Law Review Quarterly Q1 2005 is out, packed with news that affects your business

The Law Review for the outdoor and fitness industries has just emailed its second official issue, and you don't want to miss out. There are reports that deal with cases that you need to know about since they could have an affect on the future health of your business.
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The Law Review for the outdoor and fitness industries has just emailed its second official issue, and you don't want to miss out. There are reports that deal with cases that you need to know about since they could have an affect on the future health of your business.

Don't know what the Law Review is? The review was launched in August 2004 by GearTrends® and SNEWS® as an online legal resource center. It covers risk management, insurance cases and law information with reports that serve the outdoor recreation, fitness, adventure travel, hospitality and sports industries.

In this new quarterly issue, you will find the following stories:

Wisconsin Supreme Court decision threatens businesses relying on releases
The Wisconsin Supreme Court, in a decision reminiscent of the 1950s, effectively invalidated waivers (releases) in Atkins v. Swimwest. In a decision that is going to invalidate all releases in Wisconsin, the Court ruled that a release used by a swim club in conjunction with the registration statement was invalid because it was against public policy. -- www.snewsnet.com/cgi-bin/snews/02497.html

Skier who falls into a half pipe wins lawsuit
In an interesting and, to some extent confusing decision, the 10th Circuit Court of Appeals decided a ski resort was negligent in a slip-and-fall case. The person was skiing when she slipped and fell into the half-pipe -- not normally where skiers go. The Appellate court reversed a trial court ruling and sent the lawsuit back to the lower court for trial. In Dunbar v. Jackson Hole Mountain Resort Corp., 2004 U.S. App. LEXIS 25807 (10th Cir. 2004) Camie R. Dunbar and her husband sued Jackson Hole Mountain Resort Corp. for injuries she sustained when she fell into a half pipe. (Fell into, not fell in, the half pipe.) -- www.snewsnet.com/cgi-bin/snews/02399.html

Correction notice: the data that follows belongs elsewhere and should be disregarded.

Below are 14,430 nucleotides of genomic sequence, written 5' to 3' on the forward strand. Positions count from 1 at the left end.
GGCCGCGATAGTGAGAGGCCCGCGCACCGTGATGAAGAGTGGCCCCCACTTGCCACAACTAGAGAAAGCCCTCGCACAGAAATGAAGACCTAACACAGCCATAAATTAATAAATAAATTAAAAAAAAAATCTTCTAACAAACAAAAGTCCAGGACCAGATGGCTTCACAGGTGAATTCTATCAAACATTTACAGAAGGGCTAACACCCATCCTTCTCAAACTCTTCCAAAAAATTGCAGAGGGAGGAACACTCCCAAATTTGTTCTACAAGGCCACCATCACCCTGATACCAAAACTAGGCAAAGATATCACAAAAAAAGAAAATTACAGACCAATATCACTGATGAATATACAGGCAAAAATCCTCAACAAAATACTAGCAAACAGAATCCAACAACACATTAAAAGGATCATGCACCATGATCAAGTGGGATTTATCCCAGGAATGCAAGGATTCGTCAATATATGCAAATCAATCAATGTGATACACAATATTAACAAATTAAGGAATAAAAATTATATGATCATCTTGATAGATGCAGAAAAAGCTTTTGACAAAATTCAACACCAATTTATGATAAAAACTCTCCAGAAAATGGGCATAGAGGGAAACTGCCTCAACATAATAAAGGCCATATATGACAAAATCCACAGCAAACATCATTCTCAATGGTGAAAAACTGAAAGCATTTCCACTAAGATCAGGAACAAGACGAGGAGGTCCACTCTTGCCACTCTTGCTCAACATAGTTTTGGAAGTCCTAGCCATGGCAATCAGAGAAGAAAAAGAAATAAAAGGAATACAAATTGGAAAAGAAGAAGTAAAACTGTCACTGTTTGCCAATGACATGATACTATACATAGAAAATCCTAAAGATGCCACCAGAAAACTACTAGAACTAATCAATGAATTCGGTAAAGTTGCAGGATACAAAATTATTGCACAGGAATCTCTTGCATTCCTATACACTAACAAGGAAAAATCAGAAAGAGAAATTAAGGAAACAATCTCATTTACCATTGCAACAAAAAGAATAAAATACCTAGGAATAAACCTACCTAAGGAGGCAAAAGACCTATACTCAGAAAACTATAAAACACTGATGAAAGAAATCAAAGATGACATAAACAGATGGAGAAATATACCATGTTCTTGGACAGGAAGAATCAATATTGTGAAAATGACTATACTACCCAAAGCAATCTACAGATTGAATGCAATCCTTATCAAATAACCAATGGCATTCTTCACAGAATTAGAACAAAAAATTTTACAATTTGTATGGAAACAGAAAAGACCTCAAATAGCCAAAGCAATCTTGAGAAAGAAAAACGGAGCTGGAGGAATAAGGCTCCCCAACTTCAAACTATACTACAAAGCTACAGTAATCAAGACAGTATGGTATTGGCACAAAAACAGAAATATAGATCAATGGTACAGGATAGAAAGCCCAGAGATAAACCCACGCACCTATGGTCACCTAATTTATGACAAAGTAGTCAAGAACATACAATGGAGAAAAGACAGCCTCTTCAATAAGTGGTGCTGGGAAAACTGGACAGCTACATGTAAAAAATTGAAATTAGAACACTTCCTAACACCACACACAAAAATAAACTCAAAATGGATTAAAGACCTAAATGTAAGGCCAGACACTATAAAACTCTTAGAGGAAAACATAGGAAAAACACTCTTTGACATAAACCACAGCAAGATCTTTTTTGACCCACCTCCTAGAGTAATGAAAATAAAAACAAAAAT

Patent Corner: A guide to December 2004 patents in the outdoor and fitness industry
With this issue of the Law Review Quarterly, we are launching a column on recently issued U.S. patents in the fitness and outdoor industry. On a regular basis -- perhaps as frequently as monthly if there is enough patent activity -- we will briefly review recently granted patents. The synopsis isn't exhaustive but will highlight notable developments in outdoor and fitness products. Worth a peek, we're sure! -- www.snewsnet.com/cgi-bin/snews/02494.html

Two Montana bills that attempt to alleviate liability problems for rec fall short
Two bills, basically identical, have been introduced in the Montana legislature in an attempt to alleviate the liability problems facing outfitters, guides, and the recreation and tourism industry in Montana. However, as written, the overall effect of the bills will be negligible. -- www.snewsnet.com/cgi-bin/snews/02434.html

As a SNEWS® subscriber, you don't automatically have access to the Law Review, but adding subscription access is easy -- at least if your subscription is an individual one and not tied to a group or corporate subscription plan. Simply log in at www.snewsnet.com and click on "Manage Account," then select "Renew/Purchase Subscription." When the subscription selection page appears, you'll see the top section includes a selection to "upgrade" your SNEWS® sub, along with the reduced amount your sub will cost when combined with the Law Review. Upgrading will nick your wallet for a mere $35 -- or less, depending on how much time is left on your current SNEWS® sub. For group or corporate rate subscribers, send an email to snewsbox@snewsnet.com with "Law Review Upgrade Request" in the subject line, and we'll get in touch with you right away about how to implement the change.

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